Aftermath of hurricane weighs on Saints' minds
SAN JOSE, Calif. -- Katrina kicked them out of their house, so they ended up here. Here is the sloped, uneven practice field at San Jose State University, where the New Orleans Saints are calling home until further notice.
It looked and sounded like a routine practice. There was stretching, seven-on-seven, and team period. But when the final horn sounded Monday, and the players filed off the field, it was apparent that the Saints had suddenly become the league's only nomadic franchise.
Defensive coordinator Rick Venturi slowly walked over to a bench, sat down and sighed. Not only is Venturi recovering from recent back surgery, the business of fleeing storms has become somewhat routine.
"It was about this time last year that we went to San Antonio to get away from Ivan," Venturi said. "I think we were lucky because it hit west instead of east."
Despite that bit of fortune, Venturi is rather matter of fact on his expectations. "I still expect our houses to be under water," he said.
Coach Jim Haslett had a similar view as he measured the predicament in relative terms. In recent days, the Superdome's structural foundation has been compared to Rome's infamous Coliseum, but after Hurricane Katrina's 145-mph winds sheared off portions of the dome's roof -- even ripped two holes in it -- that seems rather far-fetched.
"If something can happen to the Superdome," Haslett said, "imagine what the city must look like."
While New Orleans the City was stung by treacherous wind, heavy rain and flooding, the Saints were across the country under clear skies. Second-year middle linebacker Courtney Watson and his fellow backers didn't seem especially worried during practice. They joked during tackling drills, and the entire team maintained an upbeat tempo throughout the workout.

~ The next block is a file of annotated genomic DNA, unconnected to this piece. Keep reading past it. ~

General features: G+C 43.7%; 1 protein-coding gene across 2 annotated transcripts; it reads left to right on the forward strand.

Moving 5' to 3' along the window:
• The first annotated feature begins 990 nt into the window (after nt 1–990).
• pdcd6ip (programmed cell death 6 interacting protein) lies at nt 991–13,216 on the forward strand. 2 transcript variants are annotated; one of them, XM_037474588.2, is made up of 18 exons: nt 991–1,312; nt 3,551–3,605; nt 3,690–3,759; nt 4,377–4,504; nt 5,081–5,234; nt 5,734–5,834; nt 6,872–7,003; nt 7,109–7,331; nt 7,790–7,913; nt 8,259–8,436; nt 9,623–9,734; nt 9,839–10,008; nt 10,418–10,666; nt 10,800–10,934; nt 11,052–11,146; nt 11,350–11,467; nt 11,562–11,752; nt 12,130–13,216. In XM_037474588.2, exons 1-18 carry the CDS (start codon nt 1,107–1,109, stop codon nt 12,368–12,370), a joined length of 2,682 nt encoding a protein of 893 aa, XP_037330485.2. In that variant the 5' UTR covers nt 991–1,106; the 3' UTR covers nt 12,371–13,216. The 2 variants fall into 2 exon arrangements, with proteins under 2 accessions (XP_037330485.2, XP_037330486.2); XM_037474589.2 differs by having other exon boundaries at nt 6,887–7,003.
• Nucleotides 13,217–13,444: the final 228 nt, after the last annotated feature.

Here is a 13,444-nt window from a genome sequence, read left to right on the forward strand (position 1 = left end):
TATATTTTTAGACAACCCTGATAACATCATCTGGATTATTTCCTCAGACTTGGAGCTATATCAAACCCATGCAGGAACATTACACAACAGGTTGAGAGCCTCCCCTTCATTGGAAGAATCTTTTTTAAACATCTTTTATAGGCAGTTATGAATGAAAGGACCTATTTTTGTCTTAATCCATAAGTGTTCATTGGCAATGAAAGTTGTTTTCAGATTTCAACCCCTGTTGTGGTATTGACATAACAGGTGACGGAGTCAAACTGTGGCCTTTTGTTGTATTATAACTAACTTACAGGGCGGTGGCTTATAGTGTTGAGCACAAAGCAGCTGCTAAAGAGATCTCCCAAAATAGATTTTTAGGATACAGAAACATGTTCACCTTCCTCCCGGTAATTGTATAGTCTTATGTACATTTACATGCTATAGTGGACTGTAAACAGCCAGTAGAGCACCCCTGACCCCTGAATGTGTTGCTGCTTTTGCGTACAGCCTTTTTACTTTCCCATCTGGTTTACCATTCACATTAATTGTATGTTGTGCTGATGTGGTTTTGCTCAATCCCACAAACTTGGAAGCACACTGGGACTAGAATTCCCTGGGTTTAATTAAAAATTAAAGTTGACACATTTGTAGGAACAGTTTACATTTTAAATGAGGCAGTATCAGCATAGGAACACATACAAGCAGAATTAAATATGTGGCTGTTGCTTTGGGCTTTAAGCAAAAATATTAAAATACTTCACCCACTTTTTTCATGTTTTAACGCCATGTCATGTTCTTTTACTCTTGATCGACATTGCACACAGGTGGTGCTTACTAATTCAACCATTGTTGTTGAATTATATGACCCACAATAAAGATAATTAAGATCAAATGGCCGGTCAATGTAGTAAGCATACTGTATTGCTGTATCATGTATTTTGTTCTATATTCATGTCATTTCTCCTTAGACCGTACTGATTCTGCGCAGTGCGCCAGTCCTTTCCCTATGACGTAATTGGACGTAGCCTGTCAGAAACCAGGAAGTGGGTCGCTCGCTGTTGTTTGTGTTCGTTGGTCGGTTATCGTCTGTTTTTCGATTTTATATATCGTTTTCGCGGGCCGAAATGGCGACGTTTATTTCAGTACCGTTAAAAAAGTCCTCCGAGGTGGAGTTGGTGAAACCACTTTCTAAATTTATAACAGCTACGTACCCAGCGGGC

But afterward, Watson, who lives in the French Quarter and only brought enough clothing for the week, confessed that the real question wasn't what was happening back in New Orleans but what will happen after Thursday night's preseason game against the Raiders in Oakland.
As no one knows how extensive the damage is in New Orleans, the Saints could be homeless.
|“||If something can happen to the Superdome, imagine what the city must look like. ”|
|— Jim Haslett|
"We're prepared to do whatever we have to do to stay here or move somewhere else," Haslett said.
"I don't know if we can go back to New Orleans or if we're going to Carolina (the site of their season opener; the Saints play host to the Giants on Sept. 18)," Watson said.
Saints general manager Mickey Loomis said the team was uncertain if the stadium would be ready for the home opener Sept. 18 against the New York Giants.
With a shrug, Watson considered another possibility. "Or maybe we'll just be staying here for a while."
For now, no one knows. And since one of the basic rules of football is no self-pity, the Saints' routine won't change. After arriving here Sunday afternoon, the players and coaches set up shop at the Fremont Marriott, about 20 minutes from San Jose State. Monday morning, they had the usual 8 a.m. meetings, then hopped on a bus for San Jose State for a noon practice. This meant no one had a chance to watch the news and what may have become of their homes.
"Just have to wait and see," Watson said.
But receiver Michael Lewis, who was born and raised in New Orleans, has an entirely different take. When the team boarded its charter flight to California, Lewis left his grandparents behind.
"This is my job," he said. "I know I have to do this here. It's hard because my grandparents actually raised me. I talked to them this morning, but [the eye of Katrina] hadn't passed over yet. It still was going on, so I really didn't know what was going on. I hadn't heard from them since. I've tried to call home, but everything is busy, so I didn't get the chance to call back to them for a second time."
Lewis watched the Weather Channel all night before falling asleep. I finally got an hour [of sleep] in," he said. "Laying in my bed trying to get rest was hard, because my grandparents were home. That's what was on my mind the whole time."
Alan Grant is a regular contributor to ESPN.com and ESPN The Magazine and also writes for Page 2. He is a former NFL defensive back who played college football at Stanford.
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